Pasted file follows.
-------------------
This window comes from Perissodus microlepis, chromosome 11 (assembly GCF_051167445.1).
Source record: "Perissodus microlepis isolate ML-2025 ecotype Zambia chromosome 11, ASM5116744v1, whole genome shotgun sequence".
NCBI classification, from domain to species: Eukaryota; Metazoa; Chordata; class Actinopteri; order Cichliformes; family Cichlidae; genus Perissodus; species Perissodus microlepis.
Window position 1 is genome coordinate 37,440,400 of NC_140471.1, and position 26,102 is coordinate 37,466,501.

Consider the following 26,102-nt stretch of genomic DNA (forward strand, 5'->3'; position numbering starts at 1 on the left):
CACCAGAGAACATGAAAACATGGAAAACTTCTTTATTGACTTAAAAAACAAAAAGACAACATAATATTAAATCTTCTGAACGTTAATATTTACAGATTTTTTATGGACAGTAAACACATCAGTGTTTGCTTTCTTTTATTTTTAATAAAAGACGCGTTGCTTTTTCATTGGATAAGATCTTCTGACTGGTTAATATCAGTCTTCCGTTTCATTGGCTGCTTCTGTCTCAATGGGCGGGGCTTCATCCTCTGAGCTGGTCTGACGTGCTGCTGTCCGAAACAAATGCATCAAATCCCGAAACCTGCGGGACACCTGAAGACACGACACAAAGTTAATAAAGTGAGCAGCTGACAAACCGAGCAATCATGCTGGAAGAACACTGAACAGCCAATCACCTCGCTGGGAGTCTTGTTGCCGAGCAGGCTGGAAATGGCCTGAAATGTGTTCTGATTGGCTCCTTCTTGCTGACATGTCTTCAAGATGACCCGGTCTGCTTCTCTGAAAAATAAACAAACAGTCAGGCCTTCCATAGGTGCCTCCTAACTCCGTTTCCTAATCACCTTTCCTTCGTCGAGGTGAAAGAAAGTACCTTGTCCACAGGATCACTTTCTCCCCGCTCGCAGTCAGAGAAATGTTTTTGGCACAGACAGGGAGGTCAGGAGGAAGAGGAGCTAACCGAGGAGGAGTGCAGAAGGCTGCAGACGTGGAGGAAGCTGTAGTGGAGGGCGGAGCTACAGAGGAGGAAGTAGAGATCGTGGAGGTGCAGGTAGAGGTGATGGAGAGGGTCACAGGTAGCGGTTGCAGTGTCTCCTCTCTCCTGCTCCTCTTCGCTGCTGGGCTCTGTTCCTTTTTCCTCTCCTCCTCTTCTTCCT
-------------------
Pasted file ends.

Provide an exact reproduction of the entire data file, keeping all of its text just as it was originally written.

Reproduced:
This window comes from Perissodus microlepis, chromosome 11 (assembly GCF_051167445.1).
Source record: "Perissodus microlepis isolate ML-2025 ecotype Zambia chromosome 11, ASM5116744v1, whole genome shotgun sequence".
NCBI classification, from domain to species: Eukaryota; Metazoa; Chordata; class Actinopteri; order Cichliformes; family Cichlidae; genus Perissodus; species Perissodus microlepis.
Window position 1 is genome coordinate 37,440,400 of NC_140471.1, and position 26,102 is coordinate 37,466,501.

Consider the following 26,102-nt stretch of genomic DNA (forward strand, 5'->3'; position numbering starts at 1 on the left):
CACCAGAGAACATGAAAACATGGAAAACTTCTTTATTGACTTAAAAAACAAAAAGACAACATAATATTAAATCTTCTGAACGTTAATATTTACAGATTTTTTATGGACAGTAAACACATCAGTGTTTGCTTTCTTTTATTTTTAATAAAAGACGCGTTGCTTTTTCATTGGATAAGATCTTCTGACTGGTTAATATCAGTCTTCCGTTTCATTGGCTGCTTCTGTCTCAATGGGCGGGGCTTCATCCTCTGAGCTGGTCTGACGTGCTGCTGTCCGAAACAAATGCATCAAATCCCGAAACCTGCGGGACACCTGAAGACACGACACAAAGTTAATAAAGTGAGCAGCTGACAAACCGAGCAATCATGCTGGAAGAACACTGAACAGCCAATCACCTCGCTGGGAGTCTTGTTGCCGAGCAGGCTGGAAATGGCCTGAAATGTGTTCTGATTGGCTCCTTCTTGCTGACATGTCTTCAAGATGACCCGGTCTGCTTCTCTGAAAAATAAACAAACAGTCAGGCCTTCCATAGGTGCCTCCTAACTCCGTTTCCTAATCACCTTTCCTTCGTCGAGGTGAAAGAAAGTACCTTGTCCACAGGATCACTTTCTCCCCGCTCGCAGTCAGAGAAATGTTTTTGGCACAGACAGGGAGGTCAGGAGGAAGAGGAGCTAACCGAGGAGGAGTGCAGAAGGCTGCAGACGTGGAGGAAGCTGTAGTGGAGGGCGGAGCTACAGAGGAGGAAGTAGAGATCGTGGAGGTGCAGGTAGAGGTGATGGAGAGGGTCACAGGTAGCGGTTGCAGTGTCTCCTCTCTCCTGCTCCTCTTCGCTGCTGGGCTCTGTTCCTTTTTCCTCTCCTCCTCTTCTTCCT